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Publication Detail
The Drosophila double-timeS mutation delays the nuclear accumulation of period protein and affects the feedback regulation of period mRNA.
  • Publication Type:
    Journal article
  • Publication Sub Type:
    Journal Article
  • Authors:
    Bao S, Rihel J, Bjes E, Fan JY, Price JL
  • Publication date:
    15/09/2001
  • Pagination:
    7117, 7126
  • Journal:
    J Neurosci
  • Volume:
    21
  • Issue:
    18
  • Country:
    United States
  • PII:
    21/18/7117
  • Language:
    eng
  • Keywords:
    Alleles, Animals, Behavior, Animal, Casein Kinase Iepsilon, Cell Nucleus, Circadian Rhythm, Darkness, Drosophila Proteins, Drosophila melanogaster, Feedback, Gene Expression Regulation, Immunohistochemistry, Light, Motor Activity, Mutation, Nuclear Proteins, Period Circadian Proteins, Periodicity, Phenotype, Photic Stimulation, Photoperiod, Photoreceptor Cells, Invertebrate, Protein Kinases, RNA, Messenger, Temperature
Abstract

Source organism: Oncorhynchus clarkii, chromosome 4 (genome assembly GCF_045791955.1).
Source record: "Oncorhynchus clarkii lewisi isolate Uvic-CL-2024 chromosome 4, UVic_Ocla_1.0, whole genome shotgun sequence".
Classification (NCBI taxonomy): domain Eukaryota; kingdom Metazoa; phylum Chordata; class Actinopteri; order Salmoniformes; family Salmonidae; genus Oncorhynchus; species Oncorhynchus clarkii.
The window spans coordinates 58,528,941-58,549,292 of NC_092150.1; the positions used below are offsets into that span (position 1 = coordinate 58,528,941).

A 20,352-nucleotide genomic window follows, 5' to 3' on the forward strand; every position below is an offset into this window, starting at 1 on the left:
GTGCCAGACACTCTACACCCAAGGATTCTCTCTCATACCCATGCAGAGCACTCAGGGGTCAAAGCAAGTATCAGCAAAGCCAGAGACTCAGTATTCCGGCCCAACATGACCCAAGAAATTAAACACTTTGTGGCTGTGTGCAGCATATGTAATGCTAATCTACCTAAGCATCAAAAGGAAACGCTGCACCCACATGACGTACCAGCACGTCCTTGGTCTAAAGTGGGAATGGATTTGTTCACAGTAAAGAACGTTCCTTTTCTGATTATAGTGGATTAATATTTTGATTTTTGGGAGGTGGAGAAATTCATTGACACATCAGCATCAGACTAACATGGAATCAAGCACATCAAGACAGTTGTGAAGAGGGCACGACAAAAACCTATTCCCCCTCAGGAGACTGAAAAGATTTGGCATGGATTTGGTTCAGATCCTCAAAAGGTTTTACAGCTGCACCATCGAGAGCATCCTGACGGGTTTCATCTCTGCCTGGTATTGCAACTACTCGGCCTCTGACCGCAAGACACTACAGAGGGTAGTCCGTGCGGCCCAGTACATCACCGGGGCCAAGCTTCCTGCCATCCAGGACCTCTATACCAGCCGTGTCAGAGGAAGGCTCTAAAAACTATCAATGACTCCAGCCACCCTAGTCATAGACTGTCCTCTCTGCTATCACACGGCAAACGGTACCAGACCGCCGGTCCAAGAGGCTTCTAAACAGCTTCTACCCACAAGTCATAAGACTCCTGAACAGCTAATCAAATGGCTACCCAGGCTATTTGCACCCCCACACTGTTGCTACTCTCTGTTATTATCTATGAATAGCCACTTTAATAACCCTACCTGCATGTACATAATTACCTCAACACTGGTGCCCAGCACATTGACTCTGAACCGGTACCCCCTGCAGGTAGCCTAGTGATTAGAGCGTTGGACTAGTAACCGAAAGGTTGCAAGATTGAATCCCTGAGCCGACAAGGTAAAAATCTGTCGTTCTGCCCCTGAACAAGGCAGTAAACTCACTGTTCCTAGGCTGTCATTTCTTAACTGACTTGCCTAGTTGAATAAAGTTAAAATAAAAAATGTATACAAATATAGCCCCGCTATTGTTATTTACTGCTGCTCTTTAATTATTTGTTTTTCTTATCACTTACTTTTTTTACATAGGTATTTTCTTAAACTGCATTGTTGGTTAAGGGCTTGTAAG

The Drosophila double-time (dbt) gene, which encodes a protein similar to vertebrate epsilon and delta isoforms of casein kinase I, is essential for circadian rhythmicity because it regulates the phosphorylation and stability of period (per) protein. Here, the circadian phenotype of a short-period dbt mutant allele (dbt(S)) was examined. The circadian period of the dbt(S) locomotor activity rhythm varied little when tested at constant temperatures ranging from 20 to 29 degrees C. However, per(L);dbt(S) flies exhibited a lack of temperature compensation like that of the long-period mutant (per(L)) flies. Light-pulse phase-response curves were obtained for wild-type, the short-period (per(S)), and dbt(S) genotypes. For the per(S) and dbt(S) genotypes, phase changes were larger than those for wild-type flies, the transition period from delays to advances was shorter, and the light-insensitive period was shorter. Immunohistochemical analysis of per protein levels demonstrated that per protein accumulates in photoreceptor nuclei later in dbt(S) than in wild-type and per(S) flies, and that it declines to lower levels in nuclei of dbt(S) flies than in nuclei of wild-type flies. Immunoblot analysis of per protein levels demonstrated that total per protein accumulation in dbt(S) heads is neither delayed nor reduced, whereas RNase protection analysis demonstrated that per mRNA accumulates later and declines sooner in dbt(S) heads than in wild-type heads. These results suggest that dbt can regulate the feedback of per protein on its mRNA by delaying the time at which it is translocated to nuclei and altering the level of nuclear PER during the declining phase of the cycle.
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